8 Common Resume Mistakes to Avoid

OnTheHub Team   February 16th 2016

Your resume may just be a piece of paper, but it's also one of the most crucial components of your job search. A good resume can be your ticket into …

Your resume may just be a piece of paper, but it's also one of the most crucial components of your job search. A good resume can be your ticket into the room with potential employers, where you can demonstrate exactly why you're the perfect candidate for them. But of course, you have to actually get into that room first. To be sure that your resume is application-ready, consider these common mistakes often found on resumes and be sure to avoid them at all costs.

1. Making it Only One Page

This notion has become quite common. Many students believe their resume MUST fit on one page. FALSE. If you have enough relevant experience and many accomplishments, then by all means, go onto page two. Just keep in mind that recruiters only look over your resume for so long, so if you want to make it two pages, be sure that it stands out and draws them in.

2. Including References

Unless your work history is short and you have some great references, there is no need to mention them on your resume. References usually come up later in the application or interview process. Forget the "References available upon request" line and use that space to share more important information about yourself.

3. Discarding Graphics

Many of us are taught that including graphs or tables on a resume is distracting and unprofessional. As long as any graphic you include is easy to understand and provides your potential employer with useful information, there's no harm in including it. When done well, graphics can really help your resume stand out above the others and demonstrate your design skills.

4. Writing an Objective or Personal Statement

Common practice has been to start your resume with a sentence or two explaining your career objective or describing yourself. However, this is another unnecessary piece of the classic resume you can do without. Recruiters eyes go right past the beginning and look at your experience first, so skip the fluff and get down to business.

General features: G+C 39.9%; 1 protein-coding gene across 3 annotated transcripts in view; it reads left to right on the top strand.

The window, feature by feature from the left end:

5. Making Spelling and Grammar Mistakes

The easiest thing in the world to do is proofread your resume, making sure that everything is correct. Yet, so many people rush through their resume and don't understand how crucial spelling and grammar are. One or two obvious errors can mean your resume ends up in the shredder. Get a friend to look over your resume closely for simple grammar and spelling mistakes.

6. Overgeneralizing

When putting details to your work history, lines like "worked on several projects" or "organized events and activities" aren't going to cut it. What did you contribute to the company while you were there? What specific changes did you make that benefitted the company? Recruiters want to know what impact you made and how much you accomplished. Talk about how much you increased sales or discuss specific marketing campaigns you put together. Numbers and figures are what will really catch employers' eyes and impress them.

7. Including Incorrect Contact Information

Why haven't I been getting any calls? I've applied to so many places! You should probably double check your email address and phone number on your resume. Our contact information is an area we all think we know too well to mess up, so most of us don't look over it. But all of those applications will have been a waste of time if nobody can get a hold of you.

8. Listing Irrelevant Experience

When you're applying for jobs in a certain field, you should only show relevant work experience such as freelance positions or internships you've held. When applying for an accounting or a marketing job, recruiters don't care that you were a host or hostess for two years during college. Once you have a good work history under your belt, you can decide which positions will be most impressive to recruiters.

While constructing the perfect resume, keep all of these common mistakes and myths in mind. Get creative and try using Microsoft Word templates or Creative Cloud to add some artistic flare to your resume. Have someone else look over your resume and check for odd wording and spelling errors. It's also very smart to visit your school's career center and have them look it over and give you pointers as well. Above all, make sure this piece of paper reflects who you are and proves you would make a great addition to any team. Good luck!

Photo Credit: NAN728 / Shutterstock, Dan Taylr, César Santiago Molina, Flazingo Photos, kaboompics

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